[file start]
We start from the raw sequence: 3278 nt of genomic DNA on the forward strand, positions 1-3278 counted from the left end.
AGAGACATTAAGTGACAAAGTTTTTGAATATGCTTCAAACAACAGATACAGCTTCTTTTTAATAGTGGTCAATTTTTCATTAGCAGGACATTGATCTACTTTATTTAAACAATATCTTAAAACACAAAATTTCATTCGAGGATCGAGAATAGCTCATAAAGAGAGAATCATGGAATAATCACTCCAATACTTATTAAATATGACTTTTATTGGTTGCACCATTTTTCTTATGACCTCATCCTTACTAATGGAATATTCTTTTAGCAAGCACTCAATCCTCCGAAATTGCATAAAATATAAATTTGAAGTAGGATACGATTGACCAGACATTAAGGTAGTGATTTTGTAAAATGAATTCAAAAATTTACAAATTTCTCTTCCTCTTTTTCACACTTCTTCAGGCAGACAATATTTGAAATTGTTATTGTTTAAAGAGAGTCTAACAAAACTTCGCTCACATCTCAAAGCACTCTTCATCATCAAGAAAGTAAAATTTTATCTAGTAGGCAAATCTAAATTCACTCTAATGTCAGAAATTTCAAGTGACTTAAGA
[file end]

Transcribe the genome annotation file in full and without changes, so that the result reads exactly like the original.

We start from the raw sequence: 3278 nt of genomic DNA on the forward strand, positions 1-3278 counted from the left end.
AGAGACATTAAGTGACAAAGTTTTTGAATATGCTTCAAACAACAGATACAGCTTCTTTTTAATAGTGGTCAATTTTTCATTAGCAGGACATTGATCTACTTTATTTAAACAATATCTTAAAACACAAAATTTCATTCGAGGATCGAGAATAGCTCATAAAGAGAGAATCATGGAATAATCACTCCAATACTTATTAAATATGACTTTTATTGGTTGCACCATTTTTCTTATGACCTCATCCTTACTAATGGAATATTCTTTTAGCAAGCACTCAATCCTCCGAAATTGCATAAAATATAAATTTGAAGTAGGATACGATTGACCAGACATTAAGGTAGTGATTTTGTAAAATGAATTCAAAAATTTACAAATTTCTCTTCCTCTTTTTCACACTTCTTCAGGCAGACAATATTTGAAATTGTTATTGTTTAAAGAGAGTCTAACAAAACTTCGCTCACATCTCAAAGCACTCTTCATCATCAAGAAAGTAAAATTTTATCTAGTAGGCAAATCTAAATTCACTCTAATGTCAGAAATTTCAAGTGACTTAAGA